And really, think 1983. Run DMC was just gaining a foothold in its move to push hip-hop out of the Sugarhill disco era. And what's The Rake talking about? He runs home after getting a phone call telling him that his wife was raped by three teens in the course of a brutal home invasion:

"I was not prepared for the things I saw,
When I opened up the apartment door.
The TV was in pieces; the furniture was scattered,
Mirrors were all busted up and window panes were shattered.
My kids were in the bedroom, they were beat up bad.
With tears in his eyes, my little boy said,
'We did all we could; we put up a fight;'
And I took him in my arms and told him he did right."

Yeah, this is some serious shit. It's followed by an entire verse about how his wife looked like a corpse as he watched the medics carry her out of their apartment. Nobody was writing shit like this back in 1983. Hell, you'd have a bard time finding songs written on this level in 1993.

And yeah, this song has a serious message, too, as the second part of the song invokes a "brother cop" pulling him aside at the scene of the crime and saying,

"'Brother, I'm sorry,' and he looks real sincere,
'Now dig what I'm saying; make sure you read me clear.
For all you can see is something that's terrible and cruel,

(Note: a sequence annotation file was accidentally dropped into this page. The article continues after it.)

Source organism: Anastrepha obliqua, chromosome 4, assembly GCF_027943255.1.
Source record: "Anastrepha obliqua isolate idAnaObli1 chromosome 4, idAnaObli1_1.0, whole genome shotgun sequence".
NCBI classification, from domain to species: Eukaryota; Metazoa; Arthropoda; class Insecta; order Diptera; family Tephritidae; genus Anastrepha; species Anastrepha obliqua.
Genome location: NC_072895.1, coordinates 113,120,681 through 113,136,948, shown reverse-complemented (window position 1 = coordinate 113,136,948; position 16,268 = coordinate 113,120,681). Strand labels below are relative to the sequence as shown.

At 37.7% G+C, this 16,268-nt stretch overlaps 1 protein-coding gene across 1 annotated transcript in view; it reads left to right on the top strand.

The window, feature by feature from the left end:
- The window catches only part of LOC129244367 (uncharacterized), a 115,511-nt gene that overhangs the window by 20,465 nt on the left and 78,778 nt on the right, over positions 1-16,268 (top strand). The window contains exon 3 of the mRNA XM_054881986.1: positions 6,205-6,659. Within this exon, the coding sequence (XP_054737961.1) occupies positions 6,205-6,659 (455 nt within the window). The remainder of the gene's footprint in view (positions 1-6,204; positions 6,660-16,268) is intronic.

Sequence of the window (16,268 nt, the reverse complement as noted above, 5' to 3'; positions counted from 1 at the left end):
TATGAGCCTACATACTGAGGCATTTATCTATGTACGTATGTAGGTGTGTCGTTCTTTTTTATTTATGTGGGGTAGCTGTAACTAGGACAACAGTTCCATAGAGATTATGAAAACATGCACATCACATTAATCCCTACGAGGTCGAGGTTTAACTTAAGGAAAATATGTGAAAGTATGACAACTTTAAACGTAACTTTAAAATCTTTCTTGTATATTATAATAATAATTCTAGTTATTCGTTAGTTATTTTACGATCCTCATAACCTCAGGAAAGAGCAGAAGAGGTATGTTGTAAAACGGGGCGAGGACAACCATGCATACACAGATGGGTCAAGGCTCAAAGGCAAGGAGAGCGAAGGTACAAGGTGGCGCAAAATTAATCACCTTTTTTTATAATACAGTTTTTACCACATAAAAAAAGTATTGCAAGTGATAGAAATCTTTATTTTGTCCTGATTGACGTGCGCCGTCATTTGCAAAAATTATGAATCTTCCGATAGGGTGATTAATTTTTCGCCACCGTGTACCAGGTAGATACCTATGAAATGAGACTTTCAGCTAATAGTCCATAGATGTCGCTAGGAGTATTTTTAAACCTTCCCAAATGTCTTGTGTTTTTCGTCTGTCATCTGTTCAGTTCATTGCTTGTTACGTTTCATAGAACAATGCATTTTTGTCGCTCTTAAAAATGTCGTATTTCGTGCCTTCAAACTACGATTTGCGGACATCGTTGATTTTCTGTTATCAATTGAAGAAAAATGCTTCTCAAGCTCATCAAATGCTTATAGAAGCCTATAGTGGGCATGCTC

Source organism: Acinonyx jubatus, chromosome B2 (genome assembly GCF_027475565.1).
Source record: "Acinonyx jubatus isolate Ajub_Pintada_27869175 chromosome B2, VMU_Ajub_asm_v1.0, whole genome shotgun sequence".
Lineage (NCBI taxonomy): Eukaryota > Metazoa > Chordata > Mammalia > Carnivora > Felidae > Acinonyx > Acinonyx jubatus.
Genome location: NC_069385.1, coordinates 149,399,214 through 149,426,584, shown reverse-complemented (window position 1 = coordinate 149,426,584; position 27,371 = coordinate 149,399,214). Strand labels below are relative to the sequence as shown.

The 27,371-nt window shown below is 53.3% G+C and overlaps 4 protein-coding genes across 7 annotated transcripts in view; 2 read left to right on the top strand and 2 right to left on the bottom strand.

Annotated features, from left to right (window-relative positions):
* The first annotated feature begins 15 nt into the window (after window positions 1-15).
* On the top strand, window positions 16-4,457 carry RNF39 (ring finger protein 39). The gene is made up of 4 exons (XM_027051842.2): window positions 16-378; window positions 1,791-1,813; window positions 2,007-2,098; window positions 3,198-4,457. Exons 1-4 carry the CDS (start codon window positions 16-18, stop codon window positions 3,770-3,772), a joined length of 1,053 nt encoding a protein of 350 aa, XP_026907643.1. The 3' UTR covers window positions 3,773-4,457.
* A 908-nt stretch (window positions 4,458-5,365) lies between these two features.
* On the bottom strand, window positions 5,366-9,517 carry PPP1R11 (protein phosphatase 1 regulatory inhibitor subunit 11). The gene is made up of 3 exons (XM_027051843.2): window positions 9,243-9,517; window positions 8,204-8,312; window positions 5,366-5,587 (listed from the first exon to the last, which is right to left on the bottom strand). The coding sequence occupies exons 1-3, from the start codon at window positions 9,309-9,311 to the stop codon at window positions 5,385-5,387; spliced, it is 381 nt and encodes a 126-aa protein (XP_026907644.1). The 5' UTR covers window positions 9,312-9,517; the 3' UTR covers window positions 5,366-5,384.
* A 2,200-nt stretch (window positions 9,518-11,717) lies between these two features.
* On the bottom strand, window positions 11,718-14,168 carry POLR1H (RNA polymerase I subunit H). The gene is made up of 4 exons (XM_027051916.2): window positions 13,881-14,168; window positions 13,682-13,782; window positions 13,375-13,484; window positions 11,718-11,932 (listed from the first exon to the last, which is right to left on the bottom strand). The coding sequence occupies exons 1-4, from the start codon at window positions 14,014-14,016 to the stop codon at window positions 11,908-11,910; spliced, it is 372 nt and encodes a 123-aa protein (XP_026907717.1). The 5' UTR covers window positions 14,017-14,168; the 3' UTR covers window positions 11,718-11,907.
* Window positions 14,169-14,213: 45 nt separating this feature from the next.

But it ain't no exception, it's more like the rule.
Go to the precinct and you know what they;ll say:
This happens here twenty-four hours a day.
No one was killed; ain't no big deal.
Some lady was raped, but her scars will heal.'"

Other classic message songs like Kurtis Blow's "8 Million Stories" or Toddy Tee's "Batterram" would never have a gut-punching line like that, even though it's obvious they're taking direct inspiration from this. Especially the west coast artists, who also borrowed the marriage of a smooth vocal vocalist with a funky-basslined electro track.

Now if you paid attention to the title of the song, you can guess how the song ends. Our narrator takes the law into his own hands and murders the three teens. I"ll acknowledge that the song leans on the heavy0handed side and it's not all as personally written as the parts I quoted. It's a great concept song, but The Rake would've really needed some additional aid from a real rhyme-smith like Spoonie Gee to file this 'masterpiece.' And the AV Club smartly compares the song's plot to a Charles Bronson movie, which does manage to suck some of the gravitas out of the proceedings when you think of it that way.

But damn, I mean, just look at that cover! Newspaper headlines about rape and murder, plus a creepy Bible quote spayed over in red graffiti. It would be a long time before you saw a hip-hop cover as heavy as that from anybody on any label, period.